Friday, July 15, 2011

Fernbank Field Trip

The dinosaurs give me a shock of pleasure. Yes, I know they aren't real, but seeing their massive bodies looming overhead makes me imagine what life would have been like with these beasts running the earth.  And yes, I know humans and dinosaurs didn't live on earth together, but I can imagine if they had, the sight of the Giganotosaurus above with his mouth openwide would have been my last.

Thankfully, I'm just standing in the middle of the great hall at Fernbank with giant bones over my head, but I love playing these pretend games as I walk with the kids through a museum.  Fernbank Musuem lends itself to many make-believe moments.  We used to visit almost monthly when the kids were little and I wasn't teaching fulltime so it had to be one of our first sabbatical field trips.  I'm pleased to write that it still holds many treasures close to my heart, but has undergone a facelift, too, which made it even more enjoyable.

When they were little, the kids were on my time.  I strolled my captive audience to exhibits I wanted to see and then ended our trip in the children's area.  Traveling with a twelve, ten and eight year old doesn't work that way.  Now it was the parents turn to be drug about willy-nilly.  My girls made a beeline to the traveling exhibit, Mythic Creatures.  Perfect for fans of Harry Potter or Pirates of the Caribbean, Mythic Creatures explores the origins of dragons, unicorns, mermaids and even the Kraken.  The exhibit also traces how these creatures still exist in our culture through art, dance, and (thanks greatly to J.K. Rowling) literature.  We were entralled with the artifacts from around the world, but as a teacher, I appreciated the video explanations to help capture my kids' attention and get them to stop, listen and learn.  As most parents know when visiting a museum with kids, rarely do they ever stop and read the information about a display.  I think that is why the movie, Night at the Museum, was such an interesting idea.  Everyone, young and old, would love to experience a living museum.  If the unicorn and mermaid had come to life on our visit to Fernbank, my girls would have died happy.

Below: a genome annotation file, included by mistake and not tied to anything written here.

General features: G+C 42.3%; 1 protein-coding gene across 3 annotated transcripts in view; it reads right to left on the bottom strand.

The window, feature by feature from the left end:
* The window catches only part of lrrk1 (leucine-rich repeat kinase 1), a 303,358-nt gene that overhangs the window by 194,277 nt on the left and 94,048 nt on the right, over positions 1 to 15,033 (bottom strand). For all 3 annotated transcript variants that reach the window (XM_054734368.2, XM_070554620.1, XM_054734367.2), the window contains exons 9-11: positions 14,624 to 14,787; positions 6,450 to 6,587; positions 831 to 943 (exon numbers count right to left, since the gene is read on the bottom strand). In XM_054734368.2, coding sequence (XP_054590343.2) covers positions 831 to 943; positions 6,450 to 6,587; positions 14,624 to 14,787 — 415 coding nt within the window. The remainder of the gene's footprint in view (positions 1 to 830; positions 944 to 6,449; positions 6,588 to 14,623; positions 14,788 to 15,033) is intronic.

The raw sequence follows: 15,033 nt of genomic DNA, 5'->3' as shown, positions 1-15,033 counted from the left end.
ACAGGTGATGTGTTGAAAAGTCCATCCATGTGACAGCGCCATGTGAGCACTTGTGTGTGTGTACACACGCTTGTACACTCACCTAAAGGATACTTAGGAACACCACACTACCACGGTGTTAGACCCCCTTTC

Next, we went straight to the new children's area, NatureQuest.  Boy, were we impressed!  When we last visited, the children's area consisted of two separate rooms, one for toddlers to preschoolers and one for school age children.  Kids could move a few things like building blocks and fake worms to feed baby birds and there was a tree to climb inside.  That was basically it.  NatureQuest takes up almost half of the top floor and enables kids of all ages to interact with many of Earth's habitats.  There was the ocean ecosystem where you feel like you are really underwater thanks to lighting effects and a docked boat "floating" above you.  Emma loved the underwater hunt game where she successfully identified several ocean creatures.  Anabel went straight to the tree walk and discoverd a hidden microscope station to explore insects living in the tree.  There was even a secret reading room nearby for older kids to escape the scampering of smaller feet.  Wyatt got lost in the riverbed ecosystem.  (Literally, he couldn't find us after he finished exploring the river creatures' homes.)  Greg and I enjoyed exploring ourselves.  I loved splashing in the creek made of light. Yes!  It moved and splashed as I walked through it!  While Anabel and Wyatt let curiosity lead their ways, Greg and Emma explored the hands-on activities together with Greg explaining the hows and whys each time she asked.  Again, as a teacher, I was impressed with the engaging activities set up in NatureQuest that allow for kids personal discoveries.  The exhibit explores lifecycles of animals, plants and rocks and how all cometogether to create a habitat and separate ecosystems.  Parents need to just relax and let kids take their time.  Hopefully, kids won't "run through" this exhibit.